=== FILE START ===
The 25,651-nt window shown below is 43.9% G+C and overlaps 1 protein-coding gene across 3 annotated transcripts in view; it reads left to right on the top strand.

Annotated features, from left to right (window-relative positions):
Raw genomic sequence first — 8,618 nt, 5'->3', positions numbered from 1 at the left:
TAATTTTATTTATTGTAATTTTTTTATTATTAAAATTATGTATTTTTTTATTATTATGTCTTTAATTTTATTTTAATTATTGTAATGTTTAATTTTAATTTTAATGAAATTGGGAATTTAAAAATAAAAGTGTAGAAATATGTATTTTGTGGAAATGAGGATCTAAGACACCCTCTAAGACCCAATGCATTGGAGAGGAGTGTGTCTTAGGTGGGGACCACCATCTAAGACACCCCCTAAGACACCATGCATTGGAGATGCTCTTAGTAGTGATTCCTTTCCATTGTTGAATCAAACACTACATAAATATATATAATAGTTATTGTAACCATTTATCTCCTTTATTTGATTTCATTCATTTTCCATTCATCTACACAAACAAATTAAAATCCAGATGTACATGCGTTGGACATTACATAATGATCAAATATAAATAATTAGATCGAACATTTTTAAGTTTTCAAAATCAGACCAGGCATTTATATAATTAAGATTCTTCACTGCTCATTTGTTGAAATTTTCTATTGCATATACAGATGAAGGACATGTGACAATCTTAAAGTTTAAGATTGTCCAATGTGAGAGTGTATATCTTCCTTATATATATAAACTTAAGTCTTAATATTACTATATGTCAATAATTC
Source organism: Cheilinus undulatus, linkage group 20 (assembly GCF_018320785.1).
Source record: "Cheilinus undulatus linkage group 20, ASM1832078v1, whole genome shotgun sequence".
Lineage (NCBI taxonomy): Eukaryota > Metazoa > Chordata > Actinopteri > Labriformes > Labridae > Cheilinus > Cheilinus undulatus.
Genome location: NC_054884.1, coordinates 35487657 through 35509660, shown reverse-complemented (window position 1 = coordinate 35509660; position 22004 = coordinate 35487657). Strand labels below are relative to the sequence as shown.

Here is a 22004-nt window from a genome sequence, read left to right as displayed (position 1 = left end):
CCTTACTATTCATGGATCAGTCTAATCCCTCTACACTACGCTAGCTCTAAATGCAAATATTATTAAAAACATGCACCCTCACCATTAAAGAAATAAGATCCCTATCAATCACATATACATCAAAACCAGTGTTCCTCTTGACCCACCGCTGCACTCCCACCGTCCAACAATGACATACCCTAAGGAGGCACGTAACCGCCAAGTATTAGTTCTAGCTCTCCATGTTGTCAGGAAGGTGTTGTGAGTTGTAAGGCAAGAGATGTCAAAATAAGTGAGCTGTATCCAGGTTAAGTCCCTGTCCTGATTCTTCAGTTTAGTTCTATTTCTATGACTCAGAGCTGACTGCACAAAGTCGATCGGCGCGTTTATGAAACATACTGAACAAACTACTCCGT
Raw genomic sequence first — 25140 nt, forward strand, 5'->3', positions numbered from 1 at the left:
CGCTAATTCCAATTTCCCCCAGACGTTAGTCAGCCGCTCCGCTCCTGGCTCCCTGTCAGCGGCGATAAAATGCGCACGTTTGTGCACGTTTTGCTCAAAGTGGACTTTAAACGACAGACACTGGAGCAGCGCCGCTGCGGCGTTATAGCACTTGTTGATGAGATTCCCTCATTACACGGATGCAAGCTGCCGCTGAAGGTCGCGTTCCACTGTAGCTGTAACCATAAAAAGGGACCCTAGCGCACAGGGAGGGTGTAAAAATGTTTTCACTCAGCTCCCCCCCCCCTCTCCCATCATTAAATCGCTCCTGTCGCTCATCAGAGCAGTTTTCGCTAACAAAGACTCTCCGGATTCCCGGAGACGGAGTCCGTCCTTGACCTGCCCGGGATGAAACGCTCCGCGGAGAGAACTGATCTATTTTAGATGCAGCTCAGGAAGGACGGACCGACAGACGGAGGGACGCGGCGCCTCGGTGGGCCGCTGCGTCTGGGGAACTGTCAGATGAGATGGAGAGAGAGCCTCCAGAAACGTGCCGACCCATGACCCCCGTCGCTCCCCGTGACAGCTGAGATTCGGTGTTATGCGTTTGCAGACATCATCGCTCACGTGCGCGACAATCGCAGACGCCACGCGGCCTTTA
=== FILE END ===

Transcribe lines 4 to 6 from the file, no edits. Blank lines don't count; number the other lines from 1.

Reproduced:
TAATTTTATTTATTGTAATTTTTTTATTATTAAAATTATGTATTTTTTTATTATTATGTCTTTAATTTTATTTTAATTATTGTAATGTTTAATTTTAATTTTAATGAAATTGGGAATTTAAAAATAAAAGTGTAGAAATATGTATTTTGTGGAAATGAGGATCTAAGACACCCTCTAAGACCCAATGCATTGGAGAGGAGTGTGTCTTAGGTGGGGACCACCATCTAAGACACCCCCTAAGACACCATGCATTGGAGATGCTCTTAGTAGTGATTCCTTTCCATTGTTGAATCAAACACTACATAAATATATATAATAGTTATTGTAACCATTTATCTCCTTTATTTGATTTCATTCATTTTCCATTCATCTACACAAACAAATTAAAATCCAGATGTACATGCGTTGGACATTACATAATGATCAAATATAAATAATTAGATCGAACATTTTTAAGTTTTCAAAATCAGACCAGGCATTTATATAATTAAGATTCTTCACTGCTCATTTGTTGAAATTTTCTATTGCATATACAGATGAAGGACATGTGACAATCTTAAAGTTTAAGATTGTCCAATGTGAGAGTGTATATCTTCCTTATATATATAAACTTAAGTCTTAATATTACTATATGTCAATAATTC
Source organism: Cheilinus undulatus, linkage group 20 (assembly GCF_018320785.1).
Source record: "Cheilinus undulatus linkage group 20, ASM1832078v1, whole genome shotgun sequence".